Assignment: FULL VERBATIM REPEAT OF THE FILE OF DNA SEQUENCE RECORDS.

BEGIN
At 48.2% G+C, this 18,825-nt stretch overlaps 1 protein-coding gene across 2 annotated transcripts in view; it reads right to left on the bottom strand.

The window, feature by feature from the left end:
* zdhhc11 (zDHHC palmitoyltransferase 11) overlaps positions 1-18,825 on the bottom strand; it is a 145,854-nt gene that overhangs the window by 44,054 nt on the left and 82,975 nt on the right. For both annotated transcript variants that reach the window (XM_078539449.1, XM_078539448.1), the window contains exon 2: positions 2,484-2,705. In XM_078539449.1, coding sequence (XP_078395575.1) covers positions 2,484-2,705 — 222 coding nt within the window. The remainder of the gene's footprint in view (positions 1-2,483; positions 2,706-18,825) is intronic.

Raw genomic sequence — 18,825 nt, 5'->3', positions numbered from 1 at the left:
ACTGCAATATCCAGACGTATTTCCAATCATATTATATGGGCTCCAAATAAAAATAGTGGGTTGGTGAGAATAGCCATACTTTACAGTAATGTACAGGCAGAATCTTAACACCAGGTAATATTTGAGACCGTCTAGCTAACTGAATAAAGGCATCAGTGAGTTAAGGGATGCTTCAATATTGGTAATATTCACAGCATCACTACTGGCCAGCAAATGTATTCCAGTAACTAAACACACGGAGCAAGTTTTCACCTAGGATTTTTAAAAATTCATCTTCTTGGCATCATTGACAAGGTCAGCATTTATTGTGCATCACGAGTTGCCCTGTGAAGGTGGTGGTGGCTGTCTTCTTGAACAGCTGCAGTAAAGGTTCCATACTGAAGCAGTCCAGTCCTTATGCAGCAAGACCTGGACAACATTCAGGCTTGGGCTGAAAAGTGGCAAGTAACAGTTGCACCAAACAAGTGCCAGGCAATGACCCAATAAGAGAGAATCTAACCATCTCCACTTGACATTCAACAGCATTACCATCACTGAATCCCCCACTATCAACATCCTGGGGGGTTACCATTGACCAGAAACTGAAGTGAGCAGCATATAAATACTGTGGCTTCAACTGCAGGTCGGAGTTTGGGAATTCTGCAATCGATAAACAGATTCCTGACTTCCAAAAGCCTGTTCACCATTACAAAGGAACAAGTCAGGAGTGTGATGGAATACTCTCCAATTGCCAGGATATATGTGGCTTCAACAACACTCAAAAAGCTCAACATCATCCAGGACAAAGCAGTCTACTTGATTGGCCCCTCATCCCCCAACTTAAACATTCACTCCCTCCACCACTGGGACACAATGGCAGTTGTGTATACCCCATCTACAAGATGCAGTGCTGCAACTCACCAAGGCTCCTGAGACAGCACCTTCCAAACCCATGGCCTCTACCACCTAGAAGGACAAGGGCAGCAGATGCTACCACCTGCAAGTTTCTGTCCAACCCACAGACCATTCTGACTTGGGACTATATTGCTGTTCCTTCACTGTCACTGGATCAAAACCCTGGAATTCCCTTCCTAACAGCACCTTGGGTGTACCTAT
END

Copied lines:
At 48.2% G+C, this 18,825-nt stretch overlaps 1 protein-coding gene across 2 annotated transcripts in view; it reads right to left on the bottom strand.

The window, feature by feature from the left end:
* zdhhc11 (zDHHC palmitoyltransferase 11) overlaps positions 1-18,825 on the bottom strand; it is a 145,854-nt gene that overhangs the window by 44,054 nt on the left and 82,975 nt on the right. For both annotated transcript variants that reach the window (XM_078539449.1, XM_078539448.1), the window contains exon 2: positions 2,484-2,705. In XM_078539449.1, coding sequence (XP_078395575.1) covers positions 2,484-2,705 — 222 coding nt within the window. The remainder of the gene's footprint in view (positions 1-2,483; positions 2,706-18,825) is intronic.

Raw genomic sequence — 18,825 nt, 5'->3', positions numbered from 1 at the left:
ACTGCAATATCCAGACGTATTTCCAATCATATTATATGGGCTCCAAATAAAAATAGTGGGTTGGTGAGAATAGCCATACTTTACAGTAATGTACAGGCAGAATCTTAACACCAGGTAATATTTGAGACCGTCTAGCTAACTGAATAAAGGCATCAGTGAGTTAAGGGATGCTTCAATATTGGTAATATTCACAGCATCACTACTGGCCAGCAAATGTATTCCAGTAACTAAACACACGGAGCAAGTTTTCACCTAGGATTTTTAAAAATTCATCTTCTTGGCATCATTGACAAGGTCAGCATTTATTGTGCATCACGAGTTGCCCTGTGAAGGTGGTGGTGGCTGTCTTCTTGAACAGCTGCAGTAAAGGTTCCATACTGAAGCAGTCCAGTCCTTATGCAGCAAGACCTGGACAACATTCAGGCTTGGGCTGAAAAGTGGCAAGTAACAGTTGCACCAAACAAGTGCCAGGCAATGACCCAATAAGAGAGAATCTAACCATCTCCACTTGACATTCAACAGCATTACCATCACTGAATCCCCCACTATCAACATCCTGGGGGGTTACCATTGACCAGAAACTGAAGTGAGCAGCATATAAATACTGTGGCTTCAACTGCAGGTCGGAGTTTGGGAATTCTGCAATCGATAAACAGATTCCTGACTTCCAAAAGCCTGTTCACCATTACAAAGGAACAAGTCAGGAGTGTGATGGAATACTCTCCAATTGCCAGGATATATGTGGCTTCAACAACACTCAAAAAGCTCAACATCATCCAGGACAAAGCAGTCTACTTGATTGGCCCCTCATCCCCCAACTTAAACATTCACTCCCTCCACCACTGGGACACAATGGCAGTTGTGTATACCCCATCTACAAGATGCAGTGCTGCAACTCACCAAGGCTCCTGAGACAGCACCTTCCAAACCCATGGCCTCTACCACCTAGAAGGACAAGGGCAGCAGATGCTACCACCTGCAAGTTTCTGTCCAACCCACAGACCATTCTGACTTGGGACTATATTGCTGTTCCTTCACTGTCACTGGATCAAAACCCTGGAATTCCCTTCCTAACAGCACCTTGGGTGTACCTAT